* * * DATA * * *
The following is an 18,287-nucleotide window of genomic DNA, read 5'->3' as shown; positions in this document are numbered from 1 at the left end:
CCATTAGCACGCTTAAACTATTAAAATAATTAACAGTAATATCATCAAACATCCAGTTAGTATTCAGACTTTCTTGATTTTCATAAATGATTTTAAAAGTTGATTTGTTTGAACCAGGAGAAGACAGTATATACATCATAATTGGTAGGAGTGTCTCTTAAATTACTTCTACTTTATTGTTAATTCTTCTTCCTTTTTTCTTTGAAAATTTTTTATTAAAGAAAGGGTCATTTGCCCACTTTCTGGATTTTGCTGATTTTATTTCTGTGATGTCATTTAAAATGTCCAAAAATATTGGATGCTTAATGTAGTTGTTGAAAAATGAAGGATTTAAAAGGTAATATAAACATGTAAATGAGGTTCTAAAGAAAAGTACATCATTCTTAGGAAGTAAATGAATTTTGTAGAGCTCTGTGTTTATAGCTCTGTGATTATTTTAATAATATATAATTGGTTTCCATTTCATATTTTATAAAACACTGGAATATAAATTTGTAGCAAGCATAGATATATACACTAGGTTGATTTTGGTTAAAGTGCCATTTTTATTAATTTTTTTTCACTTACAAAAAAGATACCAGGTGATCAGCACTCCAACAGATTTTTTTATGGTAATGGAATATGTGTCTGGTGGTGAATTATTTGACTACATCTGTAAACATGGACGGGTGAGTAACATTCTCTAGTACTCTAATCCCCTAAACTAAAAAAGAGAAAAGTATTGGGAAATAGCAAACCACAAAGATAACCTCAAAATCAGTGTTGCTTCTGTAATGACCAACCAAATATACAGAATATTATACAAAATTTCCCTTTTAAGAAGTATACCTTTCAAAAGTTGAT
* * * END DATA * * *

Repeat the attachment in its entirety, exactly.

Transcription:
The following is an 18,287-nucleotide window of genomic DNA, read 5'->3' as shown; positions in this document are numbered from 1 at the left end:
CCATTAGCACGCTTAAACTATTAAAATAATTAACAGTAATATCATCAAACATCCAGTTAGTATTCAGACTTTCTTGATTTTCATAAATGATTTTAAAAGTTGATTTGTTTGAACCAGGAGAAGACAGTATATACATCATAATTGGTAGGAGTGTCTCTTAAATTACTTCTACTTTATTGTTAATTCTTCTTCCTTTTTTCTTTGAAAATTTTTTATTAAAGAAAGGGTCATTTGCCCACTTTCTGGATTTTGCTGATTTTATTTCTGTGATGTCATTTAAAATGTCCAAAAATATTGGATGCTTAATGTAGTTGTTGAAAAATGAAGGATTTAAAAGGTAATATAAACATGTAAATGAGGTTCTAAAGAAAAGTACATCATTCTTAGGAAGTAAATGAATTTTGTAGAGCTCTGTGTTTATAGCTCTGTGATTATTTTAATAATATATAATTGGTTTCCATTTCATATTTTATAAAACACTGGAATATAAATTTGTAGCAAGCATAGATATATACACTAGGTTGATTTTGGTTAAAGTGCCATTTTTATTAATTTTTTTTCACTTACAAAAAAGATACCAGGTGATCAGCACTCCAACAGATTTTTTTATGGTAATGGAATATGTGTCTGGTGGTGAATTATTTGACTACATCTGTAAACATGGACGGGTGAGTAACATTCTCTAGTACTCTAATCCCCTAAACTAAAAAAGAGAAAAGTATTGGGAAATAGCAAACCACAAAGATAACCTCAAAATCAGTGTTGCTTCTGTAATGACCAACCAAATATACAGAATATTATACAAAATTTCCCTTTTAAGAAGTATACCTTTCAAAAGTTGAT